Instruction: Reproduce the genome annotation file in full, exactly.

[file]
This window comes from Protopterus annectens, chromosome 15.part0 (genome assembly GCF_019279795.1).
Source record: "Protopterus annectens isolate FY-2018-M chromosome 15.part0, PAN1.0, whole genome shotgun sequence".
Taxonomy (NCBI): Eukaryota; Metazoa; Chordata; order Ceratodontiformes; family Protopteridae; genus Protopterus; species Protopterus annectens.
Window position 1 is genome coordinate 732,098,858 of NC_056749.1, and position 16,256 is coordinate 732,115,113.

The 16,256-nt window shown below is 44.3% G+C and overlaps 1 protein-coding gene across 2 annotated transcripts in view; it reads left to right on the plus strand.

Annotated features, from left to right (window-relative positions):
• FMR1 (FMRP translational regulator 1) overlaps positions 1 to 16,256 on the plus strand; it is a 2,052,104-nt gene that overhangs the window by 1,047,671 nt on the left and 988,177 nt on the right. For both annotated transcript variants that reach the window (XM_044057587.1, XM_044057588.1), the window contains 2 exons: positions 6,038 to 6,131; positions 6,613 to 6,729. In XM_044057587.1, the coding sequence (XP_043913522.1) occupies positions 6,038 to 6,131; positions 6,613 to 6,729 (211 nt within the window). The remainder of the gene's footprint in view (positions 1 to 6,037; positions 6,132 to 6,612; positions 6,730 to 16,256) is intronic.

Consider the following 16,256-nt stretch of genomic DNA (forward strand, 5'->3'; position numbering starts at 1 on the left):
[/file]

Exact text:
This window comes from Protopterus annectens, chromosome 15.part0 (genome assembly GCF_019279795.1).
Source record: "Protopterus annectens isolate FY-2018-M chromosome 15.part0, PAN1.0, whole genome shotgun sequence".
Taxonomy (NCBI): Eukaryota; Metazoa; Chordata; order Ceratodontiformes; family Protopteridae; genus Protopterus; species Protopterus annectens.
Window position 1 is genome coordinate 732,098,858 of NC_056749.1, and position 16,256 is coordinate 732,115,113.

The 16,256-nt window shown below is 44.3% G+C and overlaps 1 protein-coding gene across 2 annotated transcripts in view; it reads left to right on the plus strand.

Annotated features, from left to right (window-relative positions):
• FMR1 (FMRP translational regulator 1) overlaps positions 1 to 16,256 on the plus strand; it is a 2,052,104-nt gene that overhangs the window by 1,047,671 nt on the left and 988,177 nt on the right. For both annotated transcript variants that reach the window (XM_044057587.1, XM_044057588.1), the window contains 2 exons: positions 6,038 to 6,131; positions 6,613 to 6,729. In XM_044057587.1, the coding sequence (XP_043913522.1) occupies positions 6,038 to 6,131; positions 6,613 to 6,729 (211 nt within the window). The remainder of the gene's footprint in view (positions 1 to 6,037; positions 6,132 to 6,612; positions 6,730 to 16,256) is intronic.

Consider the following 16,256-nt stretch of genomic DNA (forward strand, 5'->3'; position numbering starts at 1 on the left):